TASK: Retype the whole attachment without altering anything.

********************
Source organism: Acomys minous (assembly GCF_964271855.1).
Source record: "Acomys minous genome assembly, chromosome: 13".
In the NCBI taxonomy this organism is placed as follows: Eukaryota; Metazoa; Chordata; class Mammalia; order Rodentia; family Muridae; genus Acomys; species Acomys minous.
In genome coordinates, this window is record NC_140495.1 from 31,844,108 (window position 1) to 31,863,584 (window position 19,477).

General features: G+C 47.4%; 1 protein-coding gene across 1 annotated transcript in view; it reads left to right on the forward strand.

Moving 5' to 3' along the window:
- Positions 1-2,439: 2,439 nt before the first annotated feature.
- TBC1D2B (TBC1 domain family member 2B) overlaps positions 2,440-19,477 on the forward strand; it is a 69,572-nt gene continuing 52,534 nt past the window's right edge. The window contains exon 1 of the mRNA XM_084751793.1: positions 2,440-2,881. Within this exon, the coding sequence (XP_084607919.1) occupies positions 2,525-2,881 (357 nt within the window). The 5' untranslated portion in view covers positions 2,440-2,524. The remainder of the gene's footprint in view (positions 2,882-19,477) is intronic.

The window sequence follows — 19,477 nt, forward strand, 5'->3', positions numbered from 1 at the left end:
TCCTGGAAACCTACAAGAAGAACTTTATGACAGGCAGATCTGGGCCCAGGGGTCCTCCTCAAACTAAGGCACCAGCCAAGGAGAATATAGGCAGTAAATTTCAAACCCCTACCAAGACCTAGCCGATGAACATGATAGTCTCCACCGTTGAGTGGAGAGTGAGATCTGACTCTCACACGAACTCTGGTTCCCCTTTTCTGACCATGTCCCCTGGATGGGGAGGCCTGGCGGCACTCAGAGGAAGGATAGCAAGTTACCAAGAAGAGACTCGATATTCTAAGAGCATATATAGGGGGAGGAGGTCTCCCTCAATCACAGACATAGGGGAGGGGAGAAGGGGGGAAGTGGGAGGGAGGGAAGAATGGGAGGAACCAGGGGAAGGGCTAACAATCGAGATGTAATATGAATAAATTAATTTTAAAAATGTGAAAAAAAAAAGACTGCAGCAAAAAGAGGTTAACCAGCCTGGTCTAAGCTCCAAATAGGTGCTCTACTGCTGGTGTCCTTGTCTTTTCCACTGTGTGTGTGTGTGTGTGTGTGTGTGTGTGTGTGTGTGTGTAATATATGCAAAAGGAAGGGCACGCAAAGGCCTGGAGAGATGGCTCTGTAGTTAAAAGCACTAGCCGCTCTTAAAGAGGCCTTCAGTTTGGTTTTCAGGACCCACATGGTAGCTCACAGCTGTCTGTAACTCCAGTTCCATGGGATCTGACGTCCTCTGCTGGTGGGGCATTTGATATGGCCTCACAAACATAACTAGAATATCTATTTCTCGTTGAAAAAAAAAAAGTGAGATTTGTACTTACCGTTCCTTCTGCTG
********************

Source organism: Acomys minous (assembly GCF_964271855.1).
Source record: "Acomys minous genome assembly, chromosome: 13".
In the NCBI taxonomy this organism is placed as follows: Eukaryota; Metazoa; Chordata; class Mammalia; order Rodentia; family Muridae; genus Acomys; species Acomys minous.
In genome coordinates, this window is record NC_140495.1 from 31,844,108 (window position 1) to 31,863,584 (window position 19,477).

General features: G+C 47.4%; 1 protein-coding gene across 1 annotated transcript in view; it reads left to right on the forward strand.

Moving 5' to 3' along the window:
- Positions 1-2,439: 2,439 nt before the first annotated feature.
- TBC1D2B (TBC1 domain family member 2B) overlaps positions 2,440-19,477 on the forward strand; it is a 69,572-nt gene continuing 52,534 nt past the window's right edge. The window contains exon 1 of the mRNA XM_084751793.1: positions 2,440-2,881. Within this exon, the coding sequence (XP_084607919.1) occupies positions 2,525-2,881 (357 nt within the window). The 5' untranslated portion in view covers positions 2,440-2,524. The remainder of the gene's footprint in view (positions 2,882-19,477) is intronic.

The window sequence follows — 19,477 nt, forward strand, 5'->3', positions numbered from 1 at the left end:
TCCTGGAAACCTACAAGAAGAACTTTATGACAGGCAGATCTGGGCCCAGGGGTCCTCCTCAAACTAAGGCACCAGCCAAGGAGAATATAGGCAGTAAATTTCAAACCCCTACCAAGACCTAGCCGATGAACATGATAGTCTCCACCGTTGAGTGGAGAGTGAGATCTGACTCTCACACGAACTCTGGTTCCCCTTTTCTGACCATGTCCCCTGGATGGGGAGGCCTGGCGGCACTCAGAGGAAGGATAGCAAGTTACCAAGAAGAGACTCGATATTCTAAGAGCATATATAGGGGGAGGAGGTCTCCCTCAATCACAGACATAGGGGAGGGGAGAAGGGGGGAAGTGGGAGGGAGGGAAGAATGGGAGGAACCAGGGGAAGGGCTAACAATCGAGATGTAATATGAATAAATTAATTTTAAAAATGTGAAAAAAAAAAGACTGCAGCAAAAAGAGGTTAACCAGCCTGGTCTAAGCTCCAAATAGGTGCTCTACTGCTGGTGTCCTTGTCTTTTCCACTGTGTGTGTGTGTGTGTGTGTGTGTGTGTGTGTGTGTGTGTAATATATGCAAAAGGAAGGGCACGCAAAGGCCTGGAGAGATGGCTCTGTAGTTAAAAGCACTAGCCGCTCTTAAAGAGGCCTTCAGTTTGGTTTTCAGGACCCACATGGTAGCTCACAGCTGTCTGTAACTCCAGTTCCATGGGATCTGACGTCCTCTGCTGGTGGGGCATTTGATATGGCCTCACAAACATAACTAGAATATCTATTTCTCGTTGAAAAAAAAAAAGTGAGATTTGTACTTACCGTTCCTTCTGCTG